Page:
• When the Trigger watcher regardless of syntax errors checkbox is selected, the File Watcher start regardless of the syntactical correctness of a file. The File Watcher will start upon update, save, or frame deactivation, depending on the status of the Auto-save edited files to trigger the watcher checkbox.
    • When the Trigger watcher regardless of syntax errors checkbox is cleared, the File Watcher ignores all triggers in files that are syntactically invalid and starts only in error-free files.
  3. Use the Create output file from stdout checkbox to specify how you want to generate the output file.
    • When the checkbox is selected, IntelliJ IDEA reads the native tool's output (standard output stream (stdout)) and generates the resulting files from it.
    • When the checkbox is cleared, the tool writes its output directly to the files specified in the Output paths to refresh field.
  4. In the Show console drop-down list, choose when you want the File Watcher to open the console.
    • Always: with this option, the console always opens after the tool execution is completed.
    • On error: with this option, the console opens after the tool execution only when the Exit code is different from 0.
    • Never: choose this option to suppress opening the console at all.

Configure the output filters to distinguish the output of the File Watcher from other output. Based on these filters, absolute file paths and line numbers in the tool's output are converted into hyperlinks. Clicking those links opens the corresponding files in the editor.
For example, to get useful error messages displayed, type $FILE_PATH$:$LINE$ $MESSAGE$

Enabling and disabling File Watchers

To toggle the enable/disable status of a File Watcher, select/clear the checkbox next to it on the File Watchers page of the Settings dialog box. If an error occurs while a File Watcher is running, the File Watcher is automatically disabled. To restore the status, enable the File Watcher manually.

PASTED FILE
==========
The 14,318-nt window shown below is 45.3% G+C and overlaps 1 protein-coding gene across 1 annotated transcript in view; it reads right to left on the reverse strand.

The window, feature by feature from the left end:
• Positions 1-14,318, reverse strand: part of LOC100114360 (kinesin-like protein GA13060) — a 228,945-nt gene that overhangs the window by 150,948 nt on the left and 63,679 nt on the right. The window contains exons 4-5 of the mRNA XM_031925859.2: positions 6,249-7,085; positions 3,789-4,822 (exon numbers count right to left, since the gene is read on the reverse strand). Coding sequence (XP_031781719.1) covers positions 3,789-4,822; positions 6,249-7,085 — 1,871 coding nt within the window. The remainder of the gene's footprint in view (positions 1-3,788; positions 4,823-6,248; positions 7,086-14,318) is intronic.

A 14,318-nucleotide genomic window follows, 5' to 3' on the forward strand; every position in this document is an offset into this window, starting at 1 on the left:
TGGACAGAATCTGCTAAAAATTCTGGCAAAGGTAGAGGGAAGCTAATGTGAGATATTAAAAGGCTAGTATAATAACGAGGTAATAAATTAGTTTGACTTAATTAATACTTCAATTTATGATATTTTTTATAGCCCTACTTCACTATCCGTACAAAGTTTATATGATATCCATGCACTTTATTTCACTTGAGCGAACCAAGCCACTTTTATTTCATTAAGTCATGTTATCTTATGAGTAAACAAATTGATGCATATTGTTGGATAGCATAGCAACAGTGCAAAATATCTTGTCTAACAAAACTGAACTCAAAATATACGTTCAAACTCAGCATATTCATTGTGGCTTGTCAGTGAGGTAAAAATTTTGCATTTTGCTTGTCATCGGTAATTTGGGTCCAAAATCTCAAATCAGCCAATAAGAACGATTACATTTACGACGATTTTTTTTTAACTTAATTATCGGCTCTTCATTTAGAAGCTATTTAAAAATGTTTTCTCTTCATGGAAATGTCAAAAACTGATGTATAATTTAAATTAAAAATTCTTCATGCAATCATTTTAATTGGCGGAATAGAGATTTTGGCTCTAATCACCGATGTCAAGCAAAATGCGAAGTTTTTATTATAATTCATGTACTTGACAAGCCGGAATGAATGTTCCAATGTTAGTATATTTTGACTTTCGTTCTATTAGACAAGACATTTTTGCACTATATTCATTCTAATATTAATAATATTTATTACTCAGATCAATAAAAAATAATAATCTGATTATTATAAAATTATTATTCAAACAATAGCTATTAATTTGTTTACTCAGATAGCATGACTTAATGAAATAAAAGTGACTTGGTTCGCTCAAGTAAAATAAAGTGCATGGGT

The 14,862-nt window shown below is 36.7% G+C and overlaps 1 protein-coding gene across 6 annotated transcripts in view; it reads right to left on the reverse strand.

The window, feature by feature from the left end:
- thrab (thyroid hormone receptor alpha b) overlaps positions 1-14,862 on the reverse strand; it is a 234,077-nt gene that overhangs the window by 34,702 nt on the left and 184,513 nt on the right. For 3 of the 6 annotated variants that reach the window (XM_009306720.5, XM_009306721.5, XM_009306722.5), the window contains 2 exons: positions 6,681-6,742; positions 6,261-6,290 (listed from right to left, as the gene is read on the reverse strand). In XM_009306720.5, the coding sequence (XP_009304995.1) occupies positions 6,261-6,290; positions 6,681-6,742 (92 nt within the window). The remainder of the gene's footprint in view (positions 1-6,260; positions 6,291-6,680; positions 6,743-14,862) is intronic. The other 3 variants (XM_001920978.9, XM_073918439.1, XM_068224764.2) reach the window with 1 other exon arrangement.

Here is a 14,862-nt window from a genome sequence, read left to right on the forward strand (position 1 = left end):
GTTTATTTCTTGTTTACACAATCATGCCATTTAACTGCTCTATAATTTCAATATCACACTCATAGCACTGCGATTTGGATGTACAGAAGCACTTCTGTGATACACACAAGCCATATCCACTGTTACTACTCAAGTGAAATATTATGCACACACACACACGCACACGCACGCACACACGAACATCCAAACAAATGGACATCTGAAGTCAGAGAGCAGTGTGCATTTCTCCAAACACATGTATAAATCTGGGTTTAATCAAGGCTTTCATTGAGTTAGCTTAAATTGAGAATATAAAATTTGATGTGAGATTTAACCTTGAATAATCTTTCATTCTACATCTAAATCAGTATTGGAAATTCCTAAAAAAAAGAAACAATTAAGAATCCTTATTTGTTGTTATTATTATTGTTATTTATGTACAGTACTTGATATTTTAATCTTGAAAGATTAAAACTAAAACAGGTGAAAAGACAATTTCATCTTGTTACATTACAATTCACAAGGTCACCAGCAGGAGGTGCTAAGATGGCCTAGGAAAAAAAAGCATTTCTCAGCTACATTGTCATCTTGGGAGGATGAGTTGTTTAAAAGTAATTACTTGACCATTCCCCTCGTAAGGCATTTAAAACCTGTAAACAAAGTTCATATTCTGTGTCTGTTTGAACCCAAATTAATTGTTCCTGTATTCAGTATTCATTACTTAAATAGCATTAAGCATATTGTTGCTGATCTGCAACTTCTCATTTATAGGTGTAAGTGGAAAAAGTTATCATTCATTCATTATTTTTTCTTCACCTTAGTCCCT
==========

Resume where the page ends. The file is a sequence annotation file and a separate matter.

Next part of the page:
When a File Watcher is enabled, it starts automatically as soon as a file to which compilation is applicable is changed or saved, see Configuring advanced options.

Examples of customizing the behaviour of an external tool in a File Watcher

The only way to influence a third-party tool is pass arguments to it just as if you were working in the command line mode. These arguments are specific for each tool. Below are two examples of customizing the default output location for the CoffeeScript compiler.

Suppose, you have a project with the following folder structure:

By default, the generated files will be stored in the folder where the original file is. You can change this default location and have the generated files stored in the js folder. Moreover, you can have them stored in a flat list or arranged in the folder structure that repeats the original structure under the app node.

  • To have all the generated files stored in the output js folder without retaining the original folder structure under the app folder:
    1. In the Arguments text box, type:
      --output $ProjectFileDir$\js\ --compile --map $FileName$
    2. In the Output paths to refresh text box, type:

    As a result, the project tree looks as follows:


  • To have the original folder structure under the app node retained in the output js folder:
    1. In the Arguments text box, type:
      --output $ProjectFileDir$\js\$FileDirRelativeToProjectRoot$\ --compile --map $FileName$
    2. In the Output paths to refresh text box, type:

    As a result, the project tree looks as follows:


Last modified: 6 March 2018

See Also